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I was reading these slides by John Harrison, and was struck by the comment at the end about the universal fragment of real-closed fields needing nothing more than the axioms for an (ordered) integral domain. Since an obvious integral domain is the integers, and we can express order constraints (such as $\ge 0$) on them, does this give an algorithm for deciding universal statements on the naturals that involve addition and multiplication (by non-constants!)?

For someone interested in automatic verification of programming languages with type systems, this would be very handy if true. Can anyone provide any insight on this? I'm not a mathematician but enjoy reading about math, so I'm not positive my interpretation is correct.

P.S: I realize this is similar to my previous question, but it's more specific (and probably actually possible) so I hope to get more feedback.

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The universal theory of arithmetic, in the language with $+$ and $\cdot$, is not decidable, because this is exactly sufficient to ask whether a given diophantine equation has no solutions in the integers, and this is not decidable by the MRDP theorem, which solves Hilbert's 10th problem.

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I see, thanks! Could you elaborate on where my line of reasoning (from integral domains to integers to nonnegative integers, assuming the slides are correct) breaks down, though? –  copumpkin Jan 27 '11 at 4:14
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The decision problem in the slides seems to be whether a statement holds in all such structures, rather than just in the integers. The MRDP theorem states that you cannot decide the truth of universal statements in the integers, but perhaps you can decide whether a universal statement holds in all ordered integral domains. –  Joel David Hamkins Jan 27 '11 at 4:22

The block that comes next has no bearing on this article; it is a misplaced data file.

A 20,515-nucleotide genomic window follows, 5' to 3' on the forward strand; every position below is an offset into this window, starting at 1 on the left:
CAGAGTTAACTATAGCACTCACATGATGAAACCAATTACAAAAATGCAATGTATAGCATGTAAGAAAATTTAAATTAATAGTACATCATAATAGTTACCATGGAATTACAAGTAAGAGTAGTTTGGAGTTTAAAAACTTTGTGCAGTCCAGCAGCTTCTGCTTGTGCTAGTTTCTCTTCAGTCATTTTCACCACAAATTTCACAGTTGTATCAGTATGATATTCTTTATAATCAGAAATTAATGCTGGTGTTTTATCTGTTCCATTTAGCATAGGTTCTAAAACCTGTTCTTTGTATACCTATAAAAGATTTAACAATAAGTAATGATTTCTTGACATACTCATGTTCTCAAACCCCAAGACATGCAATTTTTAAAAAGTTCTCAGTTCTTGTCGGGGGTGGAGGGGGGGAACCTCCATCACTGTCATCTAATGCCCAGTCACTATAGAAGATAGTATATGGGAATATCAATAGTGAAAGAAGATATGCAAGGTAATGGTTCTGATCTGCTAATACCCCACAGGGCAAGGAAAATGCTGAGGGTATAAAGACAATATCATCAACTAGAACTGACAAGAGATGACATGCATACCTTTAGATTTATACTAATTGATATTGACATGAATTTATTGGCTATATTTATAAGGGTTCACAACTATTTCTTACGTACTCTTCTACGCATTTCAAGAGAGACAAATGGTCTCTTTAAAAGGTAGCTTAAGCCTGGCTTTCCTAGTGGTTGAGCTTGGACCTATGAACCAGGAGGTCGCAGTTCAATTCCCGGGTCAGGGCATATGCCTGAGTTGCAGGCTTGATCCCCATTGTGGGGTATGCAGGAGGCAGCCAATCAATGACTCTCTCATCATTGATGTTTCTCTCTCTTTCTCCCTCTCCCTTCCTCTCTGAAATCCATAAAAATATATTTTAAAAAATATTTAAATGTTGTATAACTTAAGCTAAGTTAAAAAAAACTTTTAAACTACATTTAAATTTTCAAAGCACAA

Disappointing, but not too surprising. Ah well, back to the drawing board :) Thanks! –  copumpkin Jan 27 '11 at 4:26
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The comment in the slides asserts that every ordered integral domain extends to a real closed field, or equivalently that the universal theory of real closed fields is a subset of the unversal theory of ordered integral domains. Is this useful in practice to decide whether a universal sentence is true in the integers? Sure, in the trivial sense that, e.g. the diophantine equation $x^2+y^2+1=0$ has no integer solutions because it has no solutions in any real closed field.

To go further than this, one must add (to the universal theory of ordered integral domains) axioms that express some special property of the ring of integers, the most obvious of which is the discreteness axiom, which asserts that there is nothing between 0 and 1. We might hope that the resulting theory (the theory of discretely ordered rings) would have a computable set of universal consequences, but this is not known. Indeed, Hilbert's Tenth Problem for discretely ordered rings is a long-standing problem for which we don't seem to have even a plausible line of attack. See for example "Which curves over Z have coordinates in a discretely ordered ring?" by van den Dries.

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